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Taiwanese comedian Nono’s chicken cutlet shop Tiger Boss closes down after sexual assault scandal

Nono, who co-founded popular chicken cutlet chain Monga, left the business in 2020 and started another fried chicken cutlet brand called Tiger Boss.

Less than a year after setting up shop in Kaohsiung, Taiwan, comedian Nono’s chicken cutlet eatery Tiger Boss has closed down.

The Taiwanese funnyman also co-founded another chicken cutlet chain, Monga, which opened now-defunct outlets in Singapore. He acted as the brand’s famous face until December 2020, when he announced that he was leaving the business due to differing views with his business partners.

Two years later, around September 2020, he opened another F&B biz called Tiger Boss. Like Monga, it specialised in Taiwanese-style fried chicken cutlets, though it also sold crispy squids on sticks and other deep-fried snacks.

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Sexual assault allegations

In June this year, Taiwanese model Amber Chang accused Nono of sexually assaulting her over 10 years ago. An influencer known as Teacher Xiaohong later came forward with the same allegation, claiming in a press conference that she had received messages from over 20 women who had also been violated by Nono.

The comedian — who is married to singer Angel Chu — denied the accusations. He was arrested by the Taipei police for investigation, and released on bail. Shortly after, Nono announced that he was stopping all showbiz work to “sincerely and deeply reflect.”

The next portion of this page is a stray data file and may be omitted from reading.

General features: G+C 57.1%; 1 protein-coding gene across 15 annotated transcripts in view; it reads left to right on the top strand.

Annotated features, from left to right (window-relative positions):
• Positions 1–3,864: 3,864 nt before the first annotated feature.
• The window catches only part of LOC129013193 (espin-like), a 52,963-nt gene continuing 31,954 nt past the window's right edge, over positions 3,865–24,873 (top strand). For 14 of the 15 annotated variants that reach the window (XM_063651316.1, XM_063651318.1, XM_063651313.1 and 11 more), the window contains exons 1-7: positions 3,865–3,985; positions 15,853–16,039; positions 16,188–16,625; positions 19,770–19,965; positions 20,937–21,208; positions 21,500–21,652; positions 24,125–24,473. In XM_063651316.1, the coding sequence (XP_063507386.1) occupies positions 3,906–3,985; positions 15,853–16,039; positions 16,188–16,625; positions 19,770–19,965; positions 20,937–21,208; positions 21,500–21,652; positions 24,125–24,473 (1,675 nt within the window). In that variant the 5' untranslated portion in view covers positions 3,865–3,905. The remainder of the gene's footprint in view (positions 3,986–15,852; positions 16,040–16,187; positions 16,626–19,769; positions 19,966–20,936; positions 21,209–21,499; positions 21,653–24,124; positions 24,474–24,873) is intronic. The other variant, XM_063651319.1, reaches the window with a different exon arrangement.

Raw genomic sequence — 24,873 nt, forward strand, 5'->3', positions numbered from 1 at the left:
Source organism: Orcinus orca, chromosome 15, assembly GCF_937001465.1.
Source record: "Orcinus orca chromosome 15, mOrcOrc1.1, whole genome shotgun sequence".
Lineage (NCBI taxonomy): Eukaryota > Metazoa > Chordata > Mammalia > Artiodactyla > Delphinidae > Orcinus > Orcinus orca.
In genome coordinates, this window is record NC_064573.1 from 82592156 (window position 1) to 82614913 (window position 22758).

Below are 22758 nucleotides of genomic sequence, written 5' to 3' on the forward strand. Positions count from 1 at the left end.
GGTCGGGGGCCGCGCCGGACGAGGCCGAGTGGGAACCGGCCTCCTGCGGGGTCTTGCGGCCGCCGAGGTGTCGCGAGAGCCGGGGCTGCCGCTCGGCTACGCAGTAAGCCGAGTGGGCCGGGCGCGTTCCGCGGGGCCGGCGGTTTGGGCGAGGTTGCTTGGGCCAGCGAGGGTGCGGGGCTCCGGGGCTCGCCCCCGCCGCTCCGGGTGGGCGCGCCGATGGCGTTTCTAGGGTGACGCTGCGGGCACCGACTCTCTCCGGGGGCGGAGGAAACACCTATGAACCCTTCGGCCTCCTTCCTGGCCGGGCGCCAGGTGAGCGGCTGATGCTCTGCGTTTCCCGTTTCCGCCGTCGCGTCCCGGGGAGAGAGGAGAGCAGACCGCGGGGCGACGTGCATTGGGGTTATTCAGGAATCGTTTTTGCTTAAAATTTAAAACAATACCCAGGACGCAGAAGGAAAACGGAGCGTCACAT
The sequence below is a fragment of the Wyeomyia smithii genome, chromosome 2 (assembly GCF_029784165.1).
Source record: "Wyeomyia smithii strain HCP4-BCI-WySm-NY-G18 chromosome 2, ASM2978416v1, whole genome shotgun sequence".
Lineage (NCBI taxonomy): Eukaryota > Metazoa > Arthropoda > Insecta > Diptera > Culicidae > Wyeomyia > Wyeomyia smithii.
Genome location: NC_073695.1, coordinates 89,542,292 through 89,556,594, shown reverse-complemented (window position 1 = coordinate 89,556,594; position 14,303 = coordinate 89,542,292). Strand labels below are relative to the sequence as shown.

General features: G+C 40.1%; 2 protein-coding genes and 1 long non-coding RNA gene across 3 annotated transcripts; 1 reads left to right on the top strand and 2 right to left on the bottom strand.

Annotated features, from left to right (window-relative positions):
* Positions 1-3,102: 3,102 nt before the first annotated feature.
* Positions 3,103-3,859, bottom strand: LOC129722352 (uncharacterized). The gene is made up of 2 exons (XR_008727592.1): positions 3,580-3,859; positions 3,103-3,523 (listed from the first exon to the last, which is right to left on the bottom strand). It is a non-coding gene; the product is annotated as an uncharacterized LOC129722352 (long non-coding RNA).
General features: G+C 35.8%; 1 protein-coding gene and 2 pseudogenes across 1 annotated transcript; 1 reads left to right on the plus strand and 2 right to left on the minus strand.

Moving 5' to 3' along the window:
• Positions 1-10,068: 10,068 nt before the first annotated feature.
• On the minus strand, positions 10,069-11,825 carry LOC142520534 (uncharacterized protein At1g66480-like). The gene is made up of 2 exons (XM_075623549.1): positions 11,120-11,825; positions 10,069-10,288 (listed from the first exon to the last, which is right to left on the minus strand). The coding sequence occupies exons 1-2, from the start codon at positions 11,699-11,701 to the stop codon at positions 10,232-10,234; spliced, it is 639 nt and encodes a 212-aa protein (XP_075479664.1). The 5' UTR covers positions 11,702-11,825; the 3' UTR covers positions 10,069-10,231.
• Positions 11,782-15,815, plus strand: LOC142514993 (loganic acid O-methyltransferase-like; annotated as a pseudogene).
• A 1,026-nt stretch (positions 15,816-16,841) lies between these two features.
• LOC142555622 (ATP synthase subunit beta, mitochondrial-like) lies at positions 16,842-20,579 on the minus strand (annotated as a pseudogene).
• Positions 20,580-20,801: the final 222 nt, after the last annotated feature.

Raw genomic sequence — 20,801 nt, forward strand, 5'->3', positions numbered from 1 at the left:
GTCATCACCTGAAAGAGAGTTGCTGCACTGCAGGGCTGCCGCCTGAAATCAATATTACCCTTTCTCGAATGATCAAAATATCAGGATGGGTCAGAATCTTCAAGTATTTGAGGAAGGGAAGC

Parted ways with Tiger Boss 

Shortly after, Tiger Boss announced that it had parted ways with Nono. According to Taiwanese media reports, Nono’s #MeToo scandal had deeply impacted the brand, and even dissociating from him was not enough to save the business.

Yahoo! Taiwan reported that netizens boycotted Tiger Boss by flooding the shop’s Google reviews with low ratings, causing its overall star rating to drop to 1.4 stars.

Earlier this month, Taiwanese reporters found out that Tiger Boss’s flagship store at the busy Yucheng Road in Kaohsiung had quietly closed down. News outlet China Times ran photos of the shuttered storefront, which had a bright red ‘For Rent’ sign hung in front of the shutters.

Staff from nearby shops confirmed with a China Times reporter that Tiger Boss had not been operating for almost a month, and its social media pages and Google Maps location had disappeared. Calls to Tiger Boss’s management went unanswered.

A check with Kaohsiung’s real estate agents revealed that the shop unit’s landlord had put the space up for rent at NT90,000 (S$3,846) a month, which is apparently considered low for the commercially competitive district. This led to the media’s speculation that Tiger Boss had ended its lease early.

Photos: Facebook/ Nono/ Tiger Boss

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